Jewish education is not a high-paying field, and teachers always value a supplemental income. But bonuses for teachers who carry guns is not the answer. The mere suggestion of it is absurd. Imagine a new and awful reality where Jewish day school and Hebrew school teachers double as police officers. This past week, I asked the future teachers I teach for their thoughts in the wake of the latest school shooting. Of course, they spoke first about the pain and the horror. But it was also clear that they did not sign on to a job in security. They were willing to make sacrifices for the profession but not necessarily the ultimate sacrifice simply because our country cannot protect them. Without a doubt, teachers carrying guns would change the existential reality of what teachers do and who they are to the children under their care. The thought of it in practice is surreal. Yet not more surreal than parents wailing outside a school building waiting to learn what happened inside a place they assumed was stewarding their children. Many children are afraid to go to school. Now many teachers are afraid to go as well.
Teachers are in classrooms to do what they trained to do: educate. We arm children with knowledge. We defend ourselves with curiosity, No. 2 pencils and marbleized composition books. More guns does not mean more safety; it means more guns and more opportunities for people to abuse them. Instead of doing what civilized countries around the world have done to end this problem, we have become Second-Amendment zealots, convincing ourselves that the right to carry is quintessentially American and quintessentially about freedom.
Education is quintessentially about freedom.
As I let my mind contemplate this new world, which does not feel brave but terrifying, I realized that ridiculous suggestions like this are here to throw us off, to distract us — and they do — from the real problem: the availability of assault weapons to 18-year-olds and the use of AR-15-style rifles. These were the guns used at the Texas church shooting and the Las Vegas concert last year and the Orlando nightclub in 2016, Sandy Hook Elementary School and now Parkland. These are for going to war, to be used, if they have to at all, by those properly trained. They should never be in the hands of a civilian, let alone one with a criminal record or a mental health problem that has been reported, sometimes several times.
We will not be distracted. We know what the real issues are. It’s not about arming teachers. It’s about getting the wrong guns out of the wrong hands. So, if you’re a rabbi, speak out. If you’re a teen, stand out. If you’re a parent, protest. Just because this has not happened inside a Jewish school does not mean it won’t. And it’s not about us. It’s about being human. We stand with every parent in every school to mourn with those whose lives are shattered. We are here to make sure teachers are properly protected so they can do the work of teaching and not security duty.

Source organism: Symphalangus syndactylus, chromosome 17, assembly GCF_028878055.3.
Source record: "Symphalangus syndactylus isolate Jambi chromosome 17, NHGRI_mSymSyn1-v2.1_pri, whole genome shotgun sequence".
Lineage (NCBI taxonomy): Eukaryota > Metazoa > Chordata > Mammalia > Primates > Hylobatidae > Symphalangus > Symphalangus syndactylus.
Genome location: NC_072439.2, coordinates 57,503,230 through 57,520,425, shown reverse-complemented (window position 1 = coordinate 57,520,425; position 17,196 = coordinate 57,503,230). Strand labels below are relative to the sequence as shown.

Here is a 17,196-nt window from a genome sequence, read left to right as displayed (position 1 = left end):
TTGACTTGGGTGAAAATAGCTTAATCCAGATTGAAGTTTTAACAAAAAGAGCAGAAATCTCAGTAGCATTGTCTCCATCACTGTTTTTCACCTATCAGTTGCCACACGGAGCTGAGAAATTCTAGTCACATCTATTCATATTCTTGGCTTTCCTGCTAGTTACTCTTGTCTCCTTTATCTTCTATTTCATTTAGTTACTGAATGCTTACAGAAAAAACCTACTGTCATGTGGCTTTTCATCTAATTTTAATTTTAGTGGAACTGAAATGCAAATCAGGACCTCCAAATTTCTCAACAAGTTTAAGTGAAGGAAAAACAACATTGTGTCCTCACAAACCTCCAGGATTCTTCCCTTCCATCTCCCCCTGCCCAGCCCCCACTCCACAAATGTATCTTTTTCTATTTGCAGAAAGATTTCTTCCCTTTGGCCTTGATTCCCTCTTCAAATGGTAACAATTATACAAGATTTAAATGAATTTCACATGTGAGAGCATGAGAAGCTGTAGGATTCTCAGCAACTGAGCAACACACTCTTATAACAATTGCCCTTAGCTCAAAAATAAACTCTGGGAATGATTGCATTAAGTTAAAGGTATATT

In these days of Purim, the Talmud tractate that discusses the holiday contains some advice pertinent to this fight: “If someone says, ‘I have worked hard, and I have not been successful,’ don’t believe him. If someone says, ‘I have not worked hard, and I have been successful,’ don’t believe him. If someone says, ‘I have worked hard, and I have been successful,’ believe him” [BT Megilla 6b]. Success is about working hard. This passage is not only about a great work ethic. It is also a statement about successful advocacy. We are not going to be successful in this fight without a lot of hard, strategic work. This will be a prolonged and painful fight, but it’s a critical fight about life. And that, too, is quintessentially Jewish.
Over the years, I’ve had one thought about teaching and gun-related violence. If I had more courage, I would give up teaching and devote my entire professional life to gun control. The lack of appropriate gun control is one of the most serious and life-threatening issues facing this country right now, and everything in my Jewish life is about the protection and sanctity of life. It’s the “chai” necklace that a student wears that means life. It’s the biblical verses that exhort the importance of all life and the holiness of each life. It’s rabbinic literature that affirms the right to life and all that gets put aside in Jewish law in order to ensure life. What’s the point of teaching any of this if our schools are not safe havens of knowledge? It’s time to bite the bullet and make this the Jewish issue of the moment.